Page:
She’s happy.  She’s healthy.  She teases us by walking and looking back over her shoulder to make sure we are watching / following her.  She dances and shakes her booty on request.  She waves and blows kisses.  She plays cars with Austin, and wrestles with Brandon.  She giggles when thrown in the air or on the couch.  She runs and giggles from “I’m gonna get you” when I chase her and eventually give her zerberts on her belly.  She’s putting things into containers & taking them out.  She’s starting to show an interest in books with a few torn pages as casualties.  She’s social and likes to explore and meet new people.  She snuggles.  She climbs up and down the stairs.  She’s starting to make more sounds in addition to “mama & baba”.  She’s starting to use more inflection, and saying pa pa, da da, …  She’s starting to do puzzles.  She’s graduated from AFOs to less intrusive orthotics.  Ken feels good enough about her progress that he is talking about possibly going back to work next year, which will allow me to possibly cut back to 20 hours / week, down from way too many hours.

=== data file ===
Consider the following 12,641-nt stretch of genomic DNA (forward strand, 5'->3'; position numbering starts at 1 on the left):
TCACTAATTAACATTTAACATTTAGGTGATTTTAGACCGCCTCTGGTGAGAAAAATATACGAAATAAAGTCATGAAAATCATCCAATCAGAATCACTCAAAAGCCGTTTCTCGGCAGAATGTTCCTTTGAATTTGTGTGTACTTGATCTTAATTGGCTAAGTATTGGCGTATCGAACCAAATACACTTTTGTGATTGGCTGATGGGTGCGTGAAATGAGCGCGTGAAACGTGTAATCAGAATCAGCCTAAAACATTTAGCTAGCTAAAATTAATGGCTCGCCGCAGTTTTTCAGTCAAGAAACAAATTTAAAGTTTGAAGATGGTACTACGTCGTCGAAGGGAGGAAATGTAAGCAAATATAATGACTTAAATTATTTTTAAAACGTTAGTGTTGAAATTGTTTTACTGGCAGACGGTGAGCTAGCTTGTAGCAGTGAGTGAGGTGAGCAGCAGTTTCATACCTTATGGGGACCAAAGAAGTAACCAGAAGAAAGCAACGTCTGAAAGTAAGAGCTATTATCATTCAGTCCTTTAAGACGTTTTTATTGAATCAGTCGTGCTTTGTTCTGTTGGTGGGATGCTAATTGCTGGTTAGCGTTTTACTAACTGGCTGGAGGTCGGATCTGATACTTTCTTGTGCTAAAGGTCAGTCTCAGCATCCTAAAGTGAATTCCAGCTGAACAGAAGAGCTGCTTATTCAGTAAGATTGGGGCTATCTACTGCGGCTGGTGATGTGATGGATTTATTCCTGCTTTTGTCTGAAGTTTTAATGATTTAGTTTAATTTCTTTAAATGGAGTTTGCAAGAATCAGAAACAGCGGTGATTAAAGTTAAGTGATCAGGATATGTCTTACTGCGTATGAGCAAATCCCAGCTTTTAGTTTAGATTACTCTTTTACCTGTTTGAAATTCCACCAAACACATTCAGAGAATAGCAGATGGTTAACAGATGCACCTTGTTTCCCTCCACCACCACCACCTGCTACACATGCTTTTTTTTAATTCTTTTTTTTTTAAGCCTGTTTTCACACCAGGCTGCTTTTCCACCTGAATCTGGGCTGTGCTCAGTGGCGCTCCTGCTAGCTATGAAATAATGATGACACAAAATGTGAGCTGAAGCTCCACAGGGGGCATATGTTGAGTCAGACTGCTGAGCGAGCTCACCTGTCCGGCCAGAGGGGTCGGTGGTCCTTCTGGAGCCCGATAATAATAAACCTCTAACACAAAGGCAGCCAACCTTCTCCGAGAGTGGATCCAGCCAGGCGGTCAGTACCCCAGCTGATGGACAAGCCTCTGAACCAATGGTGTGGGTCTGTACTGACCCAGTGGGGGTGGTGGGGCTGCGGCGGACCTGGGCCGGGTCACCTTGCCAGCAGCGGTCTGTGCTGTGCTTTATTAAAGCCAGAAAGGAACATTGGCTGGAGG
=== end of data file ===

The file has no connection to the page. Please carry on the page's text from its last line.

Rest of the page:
None of this would have happened without you, your dedication, your training, and your willingness to aggressively treat her.

Savanna was first diagnosed on 12/19/11.  We spent that Christmas Eve & most of Christmas Day in the hospital before Ken broke her out.  It was hard to hear “Merry Christmas” that year.  My dad wished us a “Blessed Christmas”, and we found that to be more appropriate.

If you have anyone going through a similar situation that needs someone to speak with, especially at Christmas time, please provide them with my phone number.